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For George H.W. Bush, Pearl Harbor changed everything, and World War II made him a hero

A young George H.W. Bush, center, with Joe Reichert, left, and Leo Nadeau, during World War II.

NATIONAL ARCHIVES

By RACHEL SIEGEL | The Washington Post | Published: December 1, 2018

George H.W. Bush died on Friday, just a week before the country marks the 77th anniversary of the Japanese attack on Pearl Harbor — an event that would change his life.

Bush was a high school senior on Dec. 7, 1941. He was walking on the campus of Phillips Academy in Andover, Massachusetts, when he heard that Pearl Harbor had been bombed. According to Bush biographer and presidential historian Jon Meacham, Bush wanted to serve immediately.

"After Pearl Harbor, it was a different world altogether," Bush would later recall for Meacham's biography, "Destiny and Power: The American Odyssey of George Herbert Walker Bush." "It was a red, white, and blue thing. Your country's attacked, you'd better get in there and try to help."

Bush initially decided he wanted to become a pilot — and fast. He briefly considered enlisting in the Royal Air Force in Canada because, as Bush told Meacham, he "could get through much faster." But Bush was lured by naval service, inspired by the grandeur of the Navy's power, and its reputation for camaraderie and purpose. A combination of flying and the Navy fit just right.

That winter, Bush was not yet 18. He would go home for his last Christmas out of uniform. And at a Christmas dance, he would set his eyes on his future wife, Barbara Pierce. She was 16.

On June 12, 1942, Bush turned 18 and graduated from Andover. After commencement, he left for Boston to be sworn into the Navy. Nearly one year later, Bush became an officer of the U.S. Naval Reserve and earned his wings as a naval aviator. Meacham speculates that Bush was likely the Navy's youngest flying officer, just days shy of his 19th birthday. He was assigned to fly torpedo bombers off aircraft carriers in the Pacific theater.

At dawn on Sept. 2, 1944, Bush was slated to fly in a strike over Chichi Jima, a Japanese island about 500 miles from the mainland. The island was a stronghold for communications and supplies for the Japanese, and it was heavily guarded. Bush's precise target was a radio tower.

Around 7:15 that morning, Bush took off through clear skies along with William G. White, known as "Ted," and John "Del" Delaney. Just over an hour later, their plane was hit. Meacham wrote that smoke filled the cockpit and flames swallowed the wings. Bush radioed White and Delaney to put on their parachutes.

"My God," Bush thought to himself, "this thing is going to blow up."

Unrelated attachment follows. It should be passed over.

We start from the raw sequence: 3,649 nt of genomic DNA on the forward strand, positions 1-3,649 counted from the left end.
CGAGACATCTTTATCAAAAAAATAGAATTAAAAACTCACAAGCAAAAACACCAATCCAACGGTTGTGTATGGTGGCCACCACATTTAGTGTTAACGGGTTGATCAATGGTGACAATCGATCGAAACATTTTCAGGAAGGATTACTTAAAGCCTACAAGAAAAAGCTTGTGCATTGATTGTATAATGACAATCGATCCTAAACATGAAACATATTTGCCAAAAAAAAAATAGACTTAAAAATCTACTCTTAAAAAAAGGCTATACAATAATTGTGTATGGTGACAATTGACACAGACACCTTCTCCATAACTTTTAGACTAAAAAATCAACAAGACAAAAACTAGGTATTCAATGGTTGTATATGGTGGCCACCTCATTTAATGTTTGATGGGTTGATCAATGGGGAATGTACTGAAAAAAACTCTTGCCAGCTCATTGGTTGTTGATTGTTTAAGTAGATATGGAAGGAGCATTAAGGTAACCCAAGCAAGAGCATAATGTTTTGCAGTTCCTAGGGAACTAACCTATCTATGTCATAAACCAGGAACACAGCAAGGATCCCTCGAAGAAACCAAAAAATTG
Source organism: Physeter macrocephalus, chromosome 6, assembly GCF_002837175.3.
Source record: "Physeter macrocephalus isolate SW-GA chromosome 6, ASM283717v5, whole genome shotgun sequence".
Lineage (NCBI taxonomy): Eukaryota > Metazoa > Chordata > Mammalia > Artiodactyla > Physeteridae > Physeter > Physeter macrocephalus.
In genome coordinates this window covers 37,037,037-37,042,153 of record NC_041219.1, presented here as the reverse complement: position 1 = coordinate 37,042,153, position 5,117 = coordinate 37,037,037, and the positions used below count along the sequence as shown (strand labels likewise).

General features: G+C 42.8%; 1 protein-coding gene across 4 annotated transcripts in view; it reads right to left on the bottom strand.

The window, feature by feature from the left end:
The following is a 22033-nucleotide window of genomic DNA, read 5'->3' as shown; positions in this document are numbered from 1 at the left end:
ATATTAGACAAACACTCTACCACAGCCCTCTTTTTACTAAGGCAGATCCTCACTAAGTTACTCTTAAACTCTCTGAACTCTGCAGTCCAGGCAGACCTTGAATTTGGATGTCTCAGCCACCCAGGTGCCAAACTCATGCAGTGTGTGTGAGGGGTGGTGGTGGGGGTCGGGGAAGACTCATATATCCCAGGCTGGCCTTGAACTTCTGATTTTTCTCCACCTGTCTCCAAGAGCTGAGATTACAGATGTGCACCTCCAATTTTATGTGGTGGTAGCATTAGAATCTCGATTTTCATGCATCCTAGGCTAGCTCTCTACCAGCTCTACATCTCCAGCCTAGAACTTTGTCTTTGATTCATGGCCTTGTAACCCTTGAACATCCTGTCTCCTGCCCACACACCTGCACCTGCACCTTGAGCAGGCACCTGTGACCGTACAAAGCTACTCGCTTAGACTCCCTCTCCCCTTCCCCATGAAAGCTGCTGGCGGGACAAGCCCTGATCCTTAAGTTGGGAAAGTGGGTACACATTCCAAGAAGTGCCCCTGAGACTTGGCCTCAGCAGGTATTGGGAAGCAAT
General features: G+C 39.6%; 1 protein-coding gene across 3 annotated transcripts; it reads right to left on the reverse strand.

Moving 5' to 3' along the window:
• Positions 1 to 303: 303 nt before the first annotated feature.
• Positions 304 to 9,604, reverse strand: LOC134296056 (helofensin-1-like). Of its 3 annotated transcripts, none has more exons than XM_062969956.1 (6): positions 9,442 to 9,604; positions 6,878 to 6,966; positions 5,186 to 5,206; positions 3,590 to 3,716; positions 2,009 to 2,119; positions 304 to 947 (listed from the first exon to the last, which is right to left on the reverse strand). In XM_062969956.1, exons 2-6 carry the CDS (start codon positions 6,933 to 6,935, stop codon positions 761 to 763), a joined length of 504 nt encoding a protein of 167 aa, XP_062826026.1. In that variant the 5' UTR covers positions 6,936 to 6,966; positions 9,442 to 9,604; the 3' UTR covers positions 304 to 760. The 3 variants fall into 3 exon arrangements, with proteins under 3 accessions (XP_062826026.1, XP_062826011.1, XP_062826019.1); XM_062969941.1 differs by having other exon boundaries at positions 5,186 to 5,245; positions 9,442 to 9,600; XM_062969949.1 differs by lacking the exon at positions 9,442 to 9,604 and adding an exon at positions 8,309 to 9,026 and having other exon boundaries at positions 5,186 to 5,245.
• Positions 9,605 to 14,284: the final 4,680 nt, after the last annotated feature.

Choking on the smoke, Bush continued to steer the plane, dropping bombs and hitting the radio tower. He told White and Delaney to parachute out of the plane, then climbed through his open hatch to maneuver out of the cockpit.

"The wind struck him full force, essentially lifting him out the rest of the way and propelling him backward into the tail," Meacham wrote. "He gashed his head and bruised his eye on the tail as he flew through the sky and the burning plane hurtled toward the sea."

As Bush floated in the sky tethered to a parachute, he saw his plane crash into the water and disappear below. Then he hit the waves, fighting his way back up to the surface and kicking off his shoes to lighten his load.

"His khaki flight suit was soaked and heavy, his head was bleeding, his eyes were burning from the cockpit smoke, and his mouth and throat were raw from the rush of salt water," Meacham wrote.

Fifty feet away bobbed a life raft that Bush managed to inflate and flop onto. But the wind was carrying him toward Chichi Jima, so Bush began paddling in the opposite direction with his arms. Bush would later learn of horrific war crimes committed against American captives at Chichi Jima, including cannibalism.

"For a while there I thought I was done," Bush told Meacham.

He was alone, vomiting over the side of the life raft and slowly grasping that White and Delaney were gone. Hours passed. He cried and thought of home. Barbara would soon receive a letter from him saying "all was well," but she had no way of knowing the truth. The letter was dated before his plane had been hit.

Bush, who would win the Distinguished Flying Cross for heroism under fire, thought he was delirious when, suddenly, a 311-foot submarine rose from the depths to rescue him.

"Welcome aboard, sir," greeted a torpedoman second class.

"Happy to be aboard," replied the future commander in chief.
 

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